Save the overlock thred fir the overlocker 🙂

  36. I’m very happy to share about my new machine, Liz! I have never been a quilter, but I want to learn. When I decided it was time to buy a new machine, I ended up with a Bernina 770QE thinking I’d just jump in with both feet. Instead, I have gotten much deeper into bag making, which is my first love. I had tried to talk myself into a more basic machine, but my husband of 34 years finally told me to just buy the one I wanted because he thought I deserved it. Who was I to argue? I do love my new machine, and one bonus has been that my four-year-old grandson loves to watch me sew. Lol! I can’t argue with that either!

  37. Thanks, Dianna, that’s very helpful – I will definitely be experimenting with a zipper, as that is another area where I know I could to do better – I love learning new things to improve my sewing skills!

  38. Thank you Dianna for the great tips. I have a fairly new Janome Skyline with a blind hem foot included and have yet to use it for anything. I will give it a try soon. I am hoping you can shed some light on my current top stitching challenge. I am trying to achieve beautiful topstitching results while topstitching on vinyl trimmed purses using Guttermann topstitching thread. I am not able to achieve good thread tension on the under side even after increasing the top tension from the universal setting of #5 to the highest #9. I am using a leather needle and now a teflon foot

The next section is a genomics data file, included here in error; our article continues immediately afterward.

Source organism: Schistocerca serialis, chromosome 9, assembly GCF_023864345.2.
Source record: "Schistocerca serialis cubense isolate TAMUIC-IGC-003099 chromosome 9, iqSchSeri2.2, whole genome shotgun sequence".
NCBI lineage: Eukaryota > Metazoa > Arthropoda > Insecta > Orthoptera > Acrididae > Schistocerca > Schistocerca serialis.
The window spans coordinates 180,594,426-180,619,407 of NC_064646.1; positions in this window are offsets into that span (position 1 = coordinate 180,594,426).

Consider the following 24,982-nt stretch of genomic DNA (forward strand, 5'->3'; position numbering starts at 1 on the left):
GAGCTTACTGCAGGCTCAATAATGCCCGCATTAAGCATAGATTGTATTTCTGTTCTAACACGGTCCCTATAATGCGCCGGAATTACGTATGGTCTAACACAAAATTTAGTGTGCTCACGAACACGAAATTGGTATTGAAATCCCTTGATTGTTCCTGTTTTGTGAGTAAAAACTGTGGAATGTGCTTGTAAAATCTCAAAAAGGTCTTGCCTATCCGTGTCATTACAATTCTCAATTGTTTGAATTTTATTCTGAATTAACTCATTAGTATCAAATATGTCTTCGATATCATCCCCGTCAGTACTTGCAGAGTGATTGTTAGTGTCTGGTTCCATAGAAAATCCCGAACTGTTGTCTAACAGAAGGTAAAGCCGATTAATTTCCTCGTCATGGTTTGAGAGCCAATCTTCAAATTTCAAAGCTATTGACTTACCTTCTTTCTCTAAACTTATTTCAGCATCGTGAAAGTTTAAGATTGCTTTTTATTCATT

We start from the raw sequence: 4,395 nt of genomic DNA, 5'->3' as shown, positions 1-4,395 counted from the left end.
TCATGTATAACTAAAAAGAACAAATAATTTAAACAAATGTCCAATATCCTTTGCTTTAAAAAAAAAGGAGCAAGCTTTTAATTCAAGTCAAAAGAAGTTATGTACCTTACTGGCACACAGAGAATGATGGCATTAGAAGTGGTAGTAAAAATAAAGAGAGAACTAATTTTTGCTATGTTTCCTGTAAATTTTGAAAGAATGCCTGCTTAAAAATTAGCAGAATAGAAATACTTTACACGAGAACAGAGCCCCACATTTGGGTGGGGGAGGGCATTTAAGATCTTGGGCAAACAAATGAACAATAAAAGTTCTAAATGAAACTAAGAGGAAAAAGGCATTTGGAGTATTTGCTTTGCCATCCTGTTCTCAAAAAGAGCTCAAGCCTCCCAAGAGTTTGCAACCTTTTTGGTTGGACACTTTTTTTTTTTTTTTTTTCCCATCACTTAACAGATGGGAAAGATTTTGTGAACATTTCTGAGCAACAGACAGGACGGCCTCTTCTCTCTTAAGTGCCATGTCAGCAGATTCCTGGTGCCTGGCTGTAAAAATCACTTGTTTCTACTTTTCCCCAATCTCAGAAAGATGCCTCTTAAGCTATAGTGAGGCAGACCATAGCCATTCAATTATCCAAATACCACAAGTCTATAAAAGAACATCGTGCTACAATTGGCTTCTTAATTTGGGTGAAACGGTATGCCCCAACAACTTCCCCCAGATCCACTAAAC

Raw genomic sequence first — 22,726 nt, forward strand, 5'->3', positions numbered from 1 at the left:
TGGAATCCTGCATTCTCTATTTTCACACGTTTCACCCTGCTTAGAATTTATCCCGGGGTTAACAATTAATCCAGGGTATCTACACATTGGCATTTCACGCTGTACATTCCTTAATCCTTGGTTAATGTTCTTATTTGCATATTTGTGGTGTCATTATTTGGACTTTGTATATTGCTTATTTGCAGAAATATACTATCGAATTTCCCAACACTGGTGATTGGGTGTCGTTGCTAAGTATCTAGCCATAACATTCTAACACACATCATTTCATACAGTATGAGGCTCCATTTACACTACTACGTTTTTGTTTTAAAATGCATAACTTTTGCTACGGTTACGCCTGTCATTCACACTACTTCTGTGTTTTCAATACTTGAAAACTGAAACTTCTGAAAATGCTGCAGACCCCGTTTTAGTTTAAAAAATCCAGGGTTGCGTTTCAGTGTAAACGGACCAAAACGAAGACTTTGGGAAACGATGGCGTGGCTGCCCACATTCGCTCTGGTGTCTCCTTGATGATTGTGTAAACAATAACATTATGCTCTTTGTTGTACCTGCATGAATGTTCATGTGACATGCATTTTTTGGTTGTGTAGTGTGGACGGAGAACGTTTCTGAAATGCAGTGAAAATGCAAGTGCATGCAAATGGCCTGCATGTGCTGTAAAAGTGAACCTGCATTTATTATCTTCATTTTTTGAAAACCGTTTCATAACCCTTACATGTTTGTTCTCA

Any suggestions ? Do do you think there Is hope or should I assume that great topstitching results on vinyl can best be achieved using an industrial machine?

  39. Hi Susan…..I know Dianna has been busy with work so may not see this post for a while……You could try a universal needle……I find that works better for me with my Bernina….whereas my Pfaff likes the leather needles….. I know this may seem obvious BUT have you checked that you have both top and bottom threaded correctly? Also make sure you lengthen your stitches more when topstitching vinyl as apposed to fabrics….I use at least 4.00 on my Bernina…. Hope this helps!

  40. Thanks so very much for the blog post on top-stitching! I too am a Bernina girl and use these same techniques. It’s really good to know I’m doing it the way other professionals (I’m definitely not in that class as yet) do it! Hope you are able to continue this very worthwhile endeavor of sharing tips with us!